As the country's and Ontarios's economy was growing rapidly in those halcyon days of the '60s so was railway traffic. For this reason we had to enlarge the Oakville yard (mostly Ford motor traffic) and the Oshawa yard (mostly General Motors). There was also need to improve our facilities in Windsor where Ford and Chrysler both had large operations. First Ernie Gilliatt and later Norman Hanks who were Transportation Planning Engineers did good work on these. It was also necessary to start up special Piggyback yards designed to be able to handle trains of flats and cranes to lift the trailers and containers from road to rail. Over the years this intermodal traffic has shown rapid increases because it enables rail to interface efficiently with highway trucking where rail has the economic advantage for hauls over 500km. In recent years the railways have increased their ability to serve this traffic by increasing overhead line clearances so containers can be double-stacked on specially designed piggyback flats. Thus we now (1999) see solid intermodal trains handling up to 250 containers moving across all the main routes in North America!
Another interesting freight train development lay in the adoption of Unit Trains to move solid trainloads of heavy commodities from one customer at origin to one customer at destination. I have already mentioned the gypsum train in the Atlantic Region; during my time in Toronto we set up a unit train to move iron ore from a mine at Dane in Northern Ontario to the steel mills in Pittsburgh, Pennsylvania. This train had special hopper cars designed for automatic opening for loading and unloading as the locomotive pulled the train slowly along at the origin and destination. We had some problems with the U.S. part of the movement because the then almost bankrupt Penn-Central did not maintain their share of the cars properly--you cannot handle iron ore pellets when there are holes as big as your fist in the flow sheets of the hoppers. It took the force majeure of the steel company in Pittsburgh to get the matter straightened out!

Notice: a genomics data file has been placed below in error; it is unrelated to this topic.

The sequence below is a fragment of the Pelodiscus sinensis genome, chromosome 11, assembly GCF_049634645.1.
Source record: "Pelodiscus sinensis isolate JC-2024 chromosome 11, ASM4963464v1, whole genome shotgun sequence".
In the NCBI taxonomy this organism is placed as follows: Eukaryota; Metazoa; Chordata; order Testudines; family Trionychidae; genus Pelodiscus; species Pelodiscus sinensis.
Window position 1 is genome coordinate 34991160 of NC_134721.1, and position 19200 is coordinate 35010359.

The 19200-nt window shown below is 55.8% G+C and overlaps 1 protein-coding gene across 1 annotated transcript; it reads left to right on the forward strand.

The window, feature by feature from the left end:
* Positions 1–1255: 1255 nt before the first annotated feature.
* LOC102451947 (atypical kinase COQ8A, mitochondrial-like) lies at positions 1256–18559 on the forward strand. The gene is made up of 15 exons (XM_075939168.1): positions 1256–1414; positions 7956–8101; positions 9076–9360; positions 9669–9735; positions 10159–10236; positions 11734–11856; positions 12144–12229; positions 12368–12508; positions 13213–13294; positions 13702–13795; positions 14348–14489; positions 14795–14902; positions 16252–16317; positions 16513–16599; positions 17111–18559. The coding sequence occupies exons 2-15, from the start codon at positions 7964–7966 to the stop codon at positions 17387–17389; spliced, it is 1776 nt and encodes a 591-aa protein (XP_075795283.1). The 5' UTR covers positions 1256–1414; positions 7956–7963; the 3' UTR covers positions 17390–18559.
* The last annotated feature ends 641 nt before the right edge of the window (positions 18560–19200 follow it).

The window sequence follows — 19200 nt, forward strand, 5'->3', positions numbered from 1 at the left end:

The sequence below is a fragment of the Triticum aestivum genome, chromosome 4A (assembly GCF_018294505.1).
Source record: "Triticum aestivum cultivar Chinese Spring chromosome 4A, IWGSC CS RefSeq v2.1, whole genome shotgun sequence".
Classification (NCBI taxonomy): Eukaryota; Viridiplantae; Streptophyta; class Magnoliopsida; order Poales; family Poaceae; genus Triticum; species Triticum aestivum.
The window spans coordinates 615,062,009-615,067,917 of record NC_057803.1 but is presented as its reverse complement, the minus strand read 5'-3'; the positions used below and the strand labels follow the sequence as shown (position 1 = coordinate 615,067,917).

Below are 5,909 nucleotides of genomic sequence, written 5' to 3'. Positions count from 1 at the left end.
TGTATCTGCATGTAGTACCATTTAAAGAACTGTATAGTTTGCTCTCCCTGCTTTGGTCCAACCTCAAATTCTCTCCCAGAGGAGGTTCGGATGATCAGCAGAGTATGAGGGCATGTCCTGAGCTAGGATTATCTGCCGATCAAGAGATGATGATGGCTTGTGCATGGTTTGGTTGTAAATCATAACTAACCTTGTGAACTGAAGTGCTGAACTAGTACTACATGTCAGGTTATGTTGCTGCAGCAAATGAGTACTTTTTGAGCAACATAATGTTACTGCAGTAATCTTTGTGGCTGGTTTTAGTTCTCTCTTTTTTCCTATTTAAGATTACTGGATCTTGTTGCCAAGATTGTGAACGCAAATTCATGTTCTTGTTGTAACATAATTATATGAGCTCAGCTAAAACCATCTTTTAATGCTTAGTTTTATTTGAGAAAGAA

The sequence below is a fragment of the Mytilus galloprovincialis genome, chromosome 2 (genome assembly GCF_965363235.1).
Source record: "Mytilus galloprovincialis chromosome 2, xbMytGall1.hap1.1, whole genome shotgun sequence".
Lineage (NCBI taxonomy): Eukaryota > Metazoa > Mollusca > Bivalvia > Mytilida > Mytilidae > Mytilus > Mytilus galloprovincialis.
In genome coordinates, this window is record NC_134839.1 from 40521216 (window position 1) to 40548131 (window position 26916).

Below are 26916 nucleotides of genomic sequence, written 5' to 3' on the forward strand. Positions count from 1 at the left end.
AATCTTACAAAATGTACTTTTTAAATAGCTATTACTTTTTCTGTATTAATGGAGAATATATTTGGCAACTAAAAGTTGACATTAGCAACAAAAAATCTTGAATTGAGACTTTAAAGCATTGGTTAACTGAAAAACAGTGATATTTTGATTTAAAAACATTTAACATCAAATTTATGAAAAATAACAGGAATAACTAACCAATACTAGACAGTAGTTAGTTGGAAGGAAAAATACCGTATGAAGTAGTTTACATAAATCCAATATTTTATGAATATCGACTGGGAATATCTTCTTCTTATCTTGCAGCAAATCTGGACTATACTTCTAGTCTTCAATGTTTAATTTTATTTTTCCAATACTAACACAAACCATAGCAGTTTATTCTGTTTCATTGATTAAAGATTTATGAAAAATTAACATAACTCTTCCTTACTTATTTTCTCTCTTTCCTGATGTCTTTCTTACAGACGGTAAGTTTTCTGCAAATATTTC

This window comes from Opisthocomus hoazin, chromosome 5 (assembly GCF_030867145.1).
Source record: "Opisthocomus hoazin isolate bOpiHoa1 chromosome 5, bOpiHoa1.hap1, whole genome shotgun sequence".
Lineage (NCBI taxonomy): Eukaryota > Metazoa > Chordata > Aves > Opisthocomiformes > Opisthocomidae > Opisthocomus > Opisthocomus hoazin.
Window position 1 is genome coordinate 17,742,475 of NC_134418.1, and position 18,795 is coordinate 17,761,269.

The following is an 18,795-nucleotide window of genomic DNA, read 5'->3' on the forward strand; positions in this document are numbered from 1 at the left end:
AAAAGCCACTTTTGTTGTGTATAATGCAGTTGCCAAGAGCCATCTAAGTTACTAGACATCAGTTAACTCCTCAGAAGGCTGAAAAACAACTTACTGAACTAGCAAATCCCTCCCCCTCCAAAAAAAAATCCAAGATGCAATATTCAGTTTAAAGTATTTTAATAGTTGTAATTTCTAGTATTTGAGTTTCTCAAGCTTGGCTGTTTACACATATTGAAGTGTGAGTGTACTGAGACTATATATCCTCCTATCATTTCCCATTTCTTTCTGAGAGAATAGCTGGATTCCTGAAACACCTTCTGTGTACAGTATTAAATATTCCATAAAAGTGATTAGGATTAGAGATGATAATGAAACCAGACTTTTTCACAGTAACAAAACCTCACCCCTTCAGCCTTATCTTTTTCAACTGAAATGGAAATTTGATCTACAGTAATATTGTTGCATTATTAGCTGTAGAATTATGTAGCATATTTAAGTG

A general freight operating problem we had was that trains were often delayed by waiting at the three swing bridges we had across the Welland Canal. We got an opportunity to do something about it when the Canal authorities wanted to straighten the canal where we had one of our bridges. A consultant had made a report for them but it did not go far enough. Norm Hanks got into it with the backing of myself and the Regional Chief Engineer and developed a plan where we would rearrage our trackage and services so we just needed one crossing of the canal and that in a tunnel!